Have you ever stood on a beach and asked yourself where all the sand went?
Coastal erosion is a growing concern around Europe. The removal of soil and sand by wind, water and human action has left several European coastal areas defenceless against flooding and high tides or extremely high tides, threatening human and marine life.
While it’s a natural process, coastal erosion can be quickened by the construction of hard infrastructure like ports and defensive embankments. On the Romanian coast, the entire southern sector of beaches and coastline have been acutely eroded by the construction of ports as well as dams along the Danube to the Black Sea. This has led to the deterioration of “sediment transport,” which is the natural movement of sand and gravel by the water. It’s a huge environmental risk, because it can result in significant changes in the morphology of the coastline in the Black Sea which is accelerated by the increased frequency of coastal flooding and storm surges due to climate change.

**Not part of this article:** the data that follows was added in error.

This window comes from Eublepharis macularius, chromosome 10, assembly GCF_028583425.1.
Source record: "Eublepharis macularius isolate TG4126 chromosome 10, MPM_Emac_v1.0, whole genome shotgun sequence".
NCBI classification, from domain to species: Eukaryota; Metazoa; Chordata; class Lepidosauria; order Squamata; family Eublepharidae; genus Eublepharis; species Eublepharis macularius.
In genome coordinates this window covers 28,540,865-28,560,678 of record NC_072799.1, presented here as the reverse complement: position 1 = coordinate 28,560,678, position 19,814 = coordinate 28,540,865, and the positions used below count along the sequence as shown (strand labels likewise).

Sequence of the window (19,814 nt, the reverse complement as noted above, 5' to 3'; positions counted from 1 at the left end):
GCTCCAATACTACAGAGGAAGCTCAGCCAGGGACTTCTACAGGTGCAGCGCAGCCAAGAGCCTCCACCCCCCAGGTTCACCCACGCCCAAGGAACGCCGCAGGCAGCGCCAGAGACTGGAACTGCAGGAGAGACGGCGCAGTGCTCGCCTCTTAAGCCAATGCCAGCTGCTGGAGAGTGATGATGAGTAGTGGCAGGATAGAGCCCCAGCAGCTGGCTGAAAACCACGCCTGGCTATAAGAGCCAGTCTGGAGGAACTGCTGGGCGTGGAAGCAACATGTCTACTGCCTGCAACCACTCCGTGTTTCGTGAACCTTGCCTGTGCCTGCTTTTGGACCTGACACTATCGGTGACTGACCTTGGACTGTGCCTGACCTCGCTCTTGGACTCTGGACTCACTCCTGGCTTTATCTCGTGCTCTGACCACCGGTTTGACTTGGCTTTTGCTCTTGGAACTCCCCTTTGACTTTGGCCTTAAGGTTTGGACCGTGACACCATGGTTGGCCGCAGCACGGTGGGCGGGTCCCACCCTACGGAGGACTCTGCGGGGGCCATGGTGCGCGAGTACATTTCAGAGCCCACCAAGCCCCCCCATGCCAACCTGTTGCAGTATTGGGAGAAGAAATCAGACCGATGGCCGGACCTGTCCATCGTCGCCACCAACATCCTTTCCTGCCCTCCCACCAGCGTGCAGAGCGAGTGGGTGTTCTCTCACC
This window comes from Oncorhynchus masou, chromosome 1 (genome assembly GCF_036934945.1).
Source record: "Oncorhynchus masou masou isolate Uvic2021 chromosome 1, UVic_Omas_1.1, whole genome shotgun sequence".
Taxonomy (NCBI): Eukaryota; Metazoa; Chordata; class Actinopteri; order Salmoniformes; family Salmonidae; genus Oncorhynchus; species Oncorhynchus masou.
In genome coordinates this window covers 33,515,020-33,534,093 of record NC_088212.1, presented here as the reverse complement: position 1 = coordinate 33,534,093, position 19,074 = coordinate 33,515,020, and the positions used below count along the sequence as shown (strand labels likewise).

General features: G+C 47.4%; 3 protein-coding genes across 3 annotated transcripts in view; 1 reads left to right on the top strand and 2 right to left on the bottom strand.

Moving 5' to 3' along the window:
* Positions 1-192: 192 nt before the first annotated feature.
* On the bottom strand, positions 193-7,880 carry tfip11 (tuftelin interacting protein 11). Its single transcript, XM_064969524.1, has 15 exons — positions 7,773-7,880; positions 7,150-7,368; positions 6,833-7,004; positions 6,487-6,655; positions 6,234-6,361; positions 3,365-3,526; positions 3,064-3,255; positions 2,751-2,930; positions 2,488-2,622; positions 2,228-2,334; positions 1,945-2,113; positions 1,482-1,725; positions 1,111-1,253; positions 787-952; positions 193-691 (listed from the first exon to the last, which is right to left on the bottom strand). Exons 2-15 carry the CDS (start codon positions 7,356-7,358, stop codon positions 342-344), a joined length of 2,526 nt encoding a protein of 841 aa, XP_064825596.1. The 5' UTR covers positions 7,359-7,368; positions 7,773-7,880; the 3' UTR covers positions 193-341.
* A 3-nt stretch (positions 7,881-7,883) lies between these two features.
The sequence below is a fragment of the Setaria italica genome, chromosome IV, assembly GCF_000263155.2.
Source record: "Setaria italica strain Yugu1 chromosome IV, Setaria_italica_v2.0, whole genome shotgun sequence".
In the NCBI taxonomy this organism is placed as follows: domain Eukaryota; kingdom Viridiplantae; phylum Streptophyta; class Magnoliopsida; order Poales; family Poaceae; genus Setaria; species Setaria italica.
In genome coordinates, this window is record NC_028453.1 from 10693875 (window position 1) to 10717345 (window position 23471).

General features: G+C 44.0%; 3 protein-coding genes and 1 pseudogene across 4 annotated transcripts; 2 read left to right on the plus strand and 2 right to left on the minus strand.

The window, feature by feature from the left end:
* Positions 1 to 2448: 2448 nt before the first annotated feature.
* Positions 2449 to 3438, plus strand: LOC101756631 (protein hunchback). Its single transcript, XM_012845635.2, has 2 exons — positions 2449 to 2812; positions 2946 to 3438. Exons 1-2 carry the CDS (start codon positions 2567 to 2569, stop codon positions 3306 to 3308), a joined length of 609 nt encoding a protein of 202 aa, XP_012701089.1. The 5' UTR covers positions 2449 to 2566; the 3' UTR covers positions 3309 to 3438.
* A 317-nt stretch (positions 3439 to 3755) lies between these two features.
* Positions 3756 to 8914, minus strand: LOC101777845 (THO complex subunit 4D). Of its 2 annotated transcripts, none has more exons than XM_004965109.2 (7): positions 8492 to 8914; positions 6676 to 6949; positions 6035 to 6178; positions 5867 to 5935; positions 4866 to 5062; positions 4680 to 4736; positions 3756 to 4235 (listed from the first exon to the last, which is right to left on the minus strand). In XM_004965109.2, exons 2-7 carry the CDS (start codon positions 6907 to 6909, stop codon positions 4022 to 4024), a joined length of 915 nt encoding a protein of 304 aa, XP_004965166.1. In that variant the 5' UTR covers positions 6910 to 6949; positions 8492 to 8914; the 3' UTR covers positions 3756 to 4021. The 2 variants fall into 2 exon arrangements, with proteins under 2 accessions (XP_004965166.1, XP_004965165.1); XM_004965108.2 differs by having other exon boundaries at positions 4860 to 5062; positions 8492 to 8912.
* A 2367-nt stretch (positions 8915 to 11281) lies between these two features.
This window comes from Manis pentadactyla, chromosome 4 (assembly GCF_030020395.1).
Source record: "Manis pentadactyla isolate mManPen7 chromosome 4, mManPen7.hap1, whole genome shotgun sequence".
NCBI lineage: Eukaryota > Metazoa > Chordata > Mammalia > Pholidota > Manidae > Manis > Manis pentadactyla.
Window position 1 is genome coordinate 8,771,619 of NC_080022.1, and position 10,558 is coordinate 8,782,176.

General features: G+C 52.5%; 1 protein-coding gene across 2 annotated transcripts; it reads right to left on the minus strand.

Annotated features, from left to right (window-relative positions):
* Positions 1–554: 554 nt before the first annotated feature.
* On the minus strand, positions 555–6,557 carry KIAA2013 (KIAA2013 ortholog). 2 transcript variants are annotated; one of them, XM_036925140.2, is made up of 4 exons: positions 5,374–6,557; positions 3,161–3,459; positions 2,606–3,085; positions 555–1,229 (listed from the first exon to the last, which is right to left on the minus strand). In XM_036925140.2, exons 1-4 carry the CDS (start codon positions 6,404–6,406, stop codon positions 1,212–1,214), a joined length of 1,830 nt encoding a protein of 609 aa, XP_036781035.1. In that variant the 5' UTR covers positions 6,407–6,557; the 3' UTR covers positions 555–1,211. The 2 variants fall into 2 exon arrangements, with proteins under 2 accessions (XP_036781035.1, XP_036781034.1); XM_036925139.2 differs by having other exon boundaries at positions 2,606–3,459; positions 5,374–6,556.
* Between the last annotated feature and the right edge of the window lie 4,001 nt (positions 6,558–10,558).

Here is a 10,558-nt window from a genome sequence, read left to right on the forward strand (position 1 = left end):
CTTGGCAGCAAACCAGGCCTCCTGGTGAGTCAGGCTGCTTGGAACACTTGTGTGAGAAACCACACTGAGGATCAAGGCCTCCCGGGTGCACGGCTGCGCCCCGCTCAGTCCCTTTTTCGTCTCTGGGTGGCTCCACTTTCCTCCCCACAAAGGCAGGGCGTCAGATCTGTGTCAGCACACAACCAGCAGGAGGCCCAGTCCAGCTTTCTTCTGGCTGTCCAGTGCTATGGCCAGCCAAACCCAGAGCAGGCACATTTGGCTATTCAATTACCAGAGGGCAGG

“The coastal erosion in the Constanta County didn’t happen overnight,” says Aimilia Pistrika, a Senior Water Engineer working at the European Investment Bank, which is lending €97 million for co-financing a project together with the European Commission to protect the Romanian Black Sea coast from erosion and floods. “By restoring the beaches, we’re improving the coast’s natural ability to defend against extreme tides and storms.”